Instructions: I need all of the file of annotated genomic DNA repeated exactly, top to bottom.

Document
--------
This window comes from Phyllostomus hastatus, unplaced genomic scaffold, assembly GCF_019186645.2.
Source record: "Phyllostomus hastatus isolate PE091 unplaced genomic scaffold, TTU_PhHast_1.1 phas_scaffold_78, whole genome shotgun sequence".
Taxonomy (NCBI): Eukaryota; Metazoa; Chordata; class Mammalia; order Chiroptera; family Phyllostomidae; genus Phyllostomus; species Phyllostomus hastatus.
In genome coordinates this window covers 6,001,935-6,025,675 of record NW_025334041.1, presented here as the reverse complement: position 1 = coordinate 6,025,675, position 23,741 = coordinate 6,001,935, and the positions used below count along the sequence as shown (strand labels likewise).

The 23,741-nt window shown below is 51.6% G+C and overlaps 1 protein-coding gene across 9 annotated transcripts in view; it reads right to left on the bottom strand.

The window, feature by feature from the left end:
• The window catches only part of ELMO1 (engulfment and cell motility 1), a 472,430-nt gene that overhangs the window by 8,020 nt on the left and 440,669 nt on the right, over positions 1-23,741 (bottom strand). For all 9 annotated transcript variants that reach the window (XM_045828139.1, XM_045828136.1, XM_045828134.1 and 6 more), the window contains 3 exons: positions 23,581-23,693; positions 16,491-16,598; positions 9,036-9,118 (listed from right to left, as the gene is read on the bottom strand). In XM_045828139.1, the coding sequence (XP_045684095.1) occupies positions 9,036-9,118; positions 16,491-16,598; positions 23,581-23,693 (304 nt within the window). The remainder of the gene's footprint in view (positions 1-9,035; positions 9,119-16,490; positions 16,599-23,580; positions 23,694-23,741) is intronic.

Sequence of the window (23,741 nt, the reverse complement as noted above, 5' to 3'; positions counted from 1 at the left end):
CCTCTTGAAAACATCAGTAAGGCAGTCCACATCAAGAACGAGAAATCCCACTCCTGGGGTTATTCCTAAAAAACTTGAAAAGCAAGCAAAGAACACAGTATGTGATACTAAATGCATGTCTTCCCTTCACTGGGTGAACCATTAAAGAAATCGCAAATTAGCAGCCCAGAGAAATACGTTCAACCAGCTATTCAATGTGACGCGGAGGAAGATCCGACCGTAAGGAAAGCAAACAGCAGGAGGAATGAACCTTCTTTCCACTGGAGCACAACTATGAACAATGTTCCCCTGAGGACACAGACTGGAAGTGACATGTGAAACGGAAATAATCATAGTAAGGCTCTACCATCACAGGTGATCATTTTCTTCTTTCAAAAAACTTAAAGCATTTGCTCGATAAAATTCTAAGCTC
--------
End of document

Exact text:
This window comes from Phyllostomus hastatus, unplaced genomic scaffold, assembly GCF_019186645.2.
Source record: "Phyllostomus hastatus isolate PE091 unplaced genomic scaffold, TTU_PhHast_1.1 phas_scaffold_78, whole genome shotgun sequence".
Taxonomy (NCBI): Eukaryota; Metazoa; Chordata; class Mammalia; order Chiroptera; family Phyllostomidae; genus Phyllostomus; species Phyllostomus hastatus.
In genome coordinates this window covers 6,001,935-6,025,675 of record NW_025334041.1, presented here as the reverse complement: position 1 = coordinate 6,025,675, position 23,741 = coordinate 6,001,935, and the positions used below count along the sequence as shown (strand labels likewise).

The 23,741-nt window shown below is 51.6% G+C and overlaps 1 protein-coding gene across 9 annotated transcripts in view; it reads right to left on the bottom strand.

The window, feature by feature from the left end:
• The window catches only part of ELMO1 (engulfment and cell motility 1), a 472,430-nt gene that overhangs the window by 8,020 nt on the left and 440,669 nt on the right, over positions 1-23,741 (bottom strand). For all 9 annotated transcript variants that reach the window (XM_045828139.1, XM_045828136.1, XM_045828134.1 and 6 more), the window contains 3 exons: positions 23,581-23,693; positions 16,491-16,598; positions 9,036-9,118 (listed from right to left, as the gene is read on the bottom strand). In XM_045828139.1, the coding sequence (XP_045684095.1) occupies positions 9,036-9,118; positions 16,491-16,598; positions 23,581-23,693 (304 nt within the window). The remainder of the gene's footprint in view (positions 1-9,035; positions 9,119-16,490; positions 16,599-23,580; positions 23,694-23,741) is intronic.

Sequence of the window (23,741 nt, the reverse complement as noted above, 5' to 3'; positions counted from 1 at the left end):
CCTCTTGAAAACATCAGTAAGGCAGTCCACATCAAGAACGAGAAATCCCACTCCTGGGGTTATTCCTAAAAAACTTGAAAAGCAAGCAAAGAACACAGTATGTGATACTAAATGCATGTCTTCCCTTCACTGGGTGAACCATTAAAGAAATCGCAAATTAGCAGCCCAGAGAAATACGTTCAACCAGCTATTCAATGTGACGCGGAGGAAGATCCGACCGTAAGGAAAGCAAACAGCAGGAGGAATGAACCTTCTTTCCACTGGAGCACAACTATGAACAATGTTCCCCTGAGGACACAGACTGGAAGTGACATGTGAAACGGAAATAATCATAGTAAGGCTCTACCATCACAGGTGATCATTTTCTTCTTTCAAAAAACTTAAAGCATTTGCTCGATAAAATTCTAAGCTC